To make the most of visiting Mantova, connect with the local CouchSurfing community. Unlike in most places, where CouchSurfing is primarily a way for tourists to score free accommodation, the Mantova community exists mostly to connect locals to each other. They have regular meetups where you’ll likely be the only tourist. During my three days in Mantova, my CouchSurfing friends took me to a music festival where we danced to classic southern Italian music all night, to a food festival, and to a picnic in the park.
If you’re after more headline attractions, you can easily take a day trip to Lake Garda from Mantova. It’s only an hour away by car (by train you’d have to double back through Verona — doable, but longer). Don’t miss a stop in the adorable lakeside village of Borghetto, one of the best small towns in Italy, on your way back.
3. Procida: One of the best kept secrets in Italy for beach holidays
Southern Italy is full of classic Mediterranean beaches. Perhaps none is more popular than Capri — the stunning island off the coast of Naples famous for limoncello, visiting fashion stars, and impossibly blue water. Unfortunately, expectations of seaside fun can be dashed when you have to share it with some of the more than 2 million tourists who visit each year.
Luckily, there is an alternative. The tiny island of Procida is near Capri off the coast of Naples, but sees a fraction of the tourists. You’re more likely to meet locals on its black-sand beaches with views of Mount Vesuvius. Prices are slightly inflated, but you can still get a good cup of coffee for under €1 and an aperitivo in a locally focused trattoria for €5. This island gets only 100,000 visitors per year. If you love off the beaten path travel, you can’t miss this island, which is also one of the must visit places in Italy.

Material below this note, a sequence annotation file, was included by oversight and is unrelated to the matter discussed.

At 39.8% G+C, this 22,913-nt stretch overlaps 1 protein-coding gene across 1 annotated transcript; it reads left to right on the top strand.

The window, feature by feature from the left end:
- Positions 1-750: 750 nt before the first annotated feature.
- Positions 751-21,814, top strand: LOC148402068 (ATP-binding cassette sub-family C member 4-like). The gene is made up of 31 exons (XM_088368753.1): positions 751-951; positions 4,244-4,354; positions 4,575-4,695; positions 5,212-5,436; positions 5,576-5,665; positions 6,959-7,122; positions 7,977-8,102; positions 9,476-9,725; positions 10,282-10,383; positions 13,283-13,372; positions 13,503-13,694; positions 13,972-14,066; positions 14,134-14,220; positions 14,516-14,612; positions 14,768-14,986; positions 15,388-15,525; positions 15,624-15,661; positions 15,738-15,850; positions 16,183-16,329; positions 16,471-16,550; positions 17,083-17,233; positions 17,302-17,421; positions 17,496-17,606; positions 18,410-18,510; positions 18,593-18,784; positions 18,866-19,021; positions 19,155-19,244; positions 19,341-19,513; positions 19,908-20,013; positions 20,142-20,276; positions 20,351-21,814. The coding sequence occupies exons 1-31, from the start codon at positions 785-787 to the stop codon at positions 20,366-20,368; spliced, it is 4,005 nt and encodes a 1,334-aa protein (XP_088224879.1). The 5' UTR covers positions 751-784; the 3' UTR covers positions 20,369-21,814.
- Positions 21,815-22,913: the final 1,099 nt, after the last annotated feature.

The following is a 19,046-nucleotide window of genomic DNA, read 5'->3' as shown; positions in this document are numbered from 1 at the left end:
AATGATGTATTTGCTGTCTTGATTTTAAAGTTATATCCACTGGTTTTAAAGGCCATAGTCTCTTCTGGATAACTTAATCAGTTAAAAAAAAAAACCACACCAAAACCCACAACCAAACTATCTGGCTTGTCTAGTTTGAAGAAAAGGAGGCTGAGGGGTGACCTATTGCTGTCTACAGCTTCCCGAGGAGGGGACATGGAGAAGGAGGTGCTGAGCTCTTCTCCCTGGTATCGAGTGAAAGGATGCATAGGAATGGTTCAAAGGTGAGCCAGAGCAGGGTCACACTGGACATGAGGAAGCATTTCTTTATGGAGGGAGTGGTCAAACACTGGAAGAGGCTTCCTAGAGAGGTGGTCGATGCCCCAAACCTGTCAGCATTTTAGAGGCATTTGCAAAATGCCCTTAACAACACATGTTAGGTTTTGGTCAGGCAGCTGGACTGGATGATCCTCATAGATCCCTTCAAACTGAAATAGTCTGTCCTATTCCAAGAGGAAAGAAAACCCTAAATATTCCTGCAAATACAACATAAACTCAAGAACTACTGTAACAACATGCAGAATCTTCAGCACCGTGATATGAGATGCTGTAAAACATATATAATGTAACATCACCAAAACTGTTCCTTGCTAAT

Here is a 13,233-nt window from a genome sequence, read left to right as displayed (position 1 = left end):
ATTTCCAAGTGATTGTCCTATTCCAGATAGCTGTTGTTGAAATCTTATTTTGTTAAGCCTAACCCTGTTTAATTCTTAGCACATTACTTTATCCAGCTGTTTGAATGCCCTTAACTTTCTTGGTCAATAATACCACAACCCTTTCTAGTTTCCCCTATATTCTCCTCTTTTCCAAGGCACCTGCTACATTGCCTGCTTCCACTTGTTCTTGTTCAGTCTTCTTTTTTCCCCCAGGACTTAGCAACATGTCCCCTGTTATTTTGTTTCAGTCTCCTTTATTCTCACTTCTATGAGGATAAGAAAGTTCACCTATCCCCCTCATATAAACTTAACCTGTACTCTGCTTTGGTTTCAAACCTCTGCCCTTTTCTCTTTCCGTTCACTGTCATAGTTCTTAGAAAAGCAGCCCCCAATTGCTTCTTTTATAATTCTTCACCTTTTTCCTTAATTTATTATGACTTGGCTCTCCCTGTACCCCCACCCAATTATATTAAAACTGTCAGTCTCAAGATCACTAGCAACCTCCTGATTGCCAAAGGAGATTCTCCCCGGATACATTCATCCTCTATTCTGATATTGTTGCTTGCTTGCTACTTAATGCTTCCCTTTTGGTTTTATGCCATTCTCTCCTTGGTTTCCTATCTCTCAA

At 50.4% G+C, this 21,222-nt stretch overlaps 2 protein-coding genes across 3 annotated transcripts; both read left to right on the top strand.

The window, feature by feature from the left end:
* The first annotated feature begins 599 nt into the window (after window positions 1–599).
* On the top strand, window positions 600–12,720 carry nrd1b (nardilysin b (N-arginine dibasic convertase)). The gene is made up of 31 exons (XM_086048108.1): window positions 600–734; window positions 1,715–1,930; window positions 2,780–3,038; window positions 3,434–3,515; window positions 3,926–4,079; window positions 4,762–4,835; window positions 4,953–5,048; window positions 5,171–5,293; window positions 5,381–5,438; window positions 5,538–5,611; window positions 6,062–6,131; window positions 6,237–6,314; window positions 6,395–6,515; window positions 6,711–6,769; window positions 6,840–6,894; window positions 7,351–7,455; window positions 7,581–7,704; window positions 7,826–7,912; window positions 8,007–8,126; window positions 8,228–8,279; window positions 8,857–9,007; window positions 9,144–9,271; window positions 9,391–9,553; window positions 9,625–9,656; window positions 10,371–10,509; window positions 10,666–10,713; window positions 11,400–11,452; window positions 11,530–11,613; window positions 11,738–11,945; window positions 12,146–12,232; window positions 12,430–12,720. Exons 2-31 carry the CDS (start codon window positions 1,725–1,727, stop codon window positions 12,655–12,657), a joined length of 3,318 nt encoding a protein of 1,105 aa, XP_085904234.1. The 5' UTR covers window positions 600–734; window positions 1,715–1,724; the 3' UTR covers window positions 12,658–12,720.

Ferries to Procida leave throughout the day from Naples and Ischia. The harbor town is lovely to wander around when you arrive. Then, walk up the road into the hills for amazing sea views. Look out for signs pointing to stairways down steep cliffsides to find a beach. The closest one is about a 20 minute walk from town, but the best one is on the far end of the island — Spiaggia del Ciracciello. You’ll walk through lemon groves on the way there.
If you want to get off the beaten path in Italy without missing out on the beach experience, or while visiting touristy Naples, Procida is the perfect place to do it.
4. Trieste: Venice’s smaller cousin
Venice is unquestionably one of the most touristic cities in the world. But despite the hordes descending on the Venetian canals, few visitors to Italy explore the surrounding area, near the border with Slovenia. But don’t overlook the region’s most charming city — Trieste. If you want to see Italy off the beaten path, it’s an easy trip from Venice.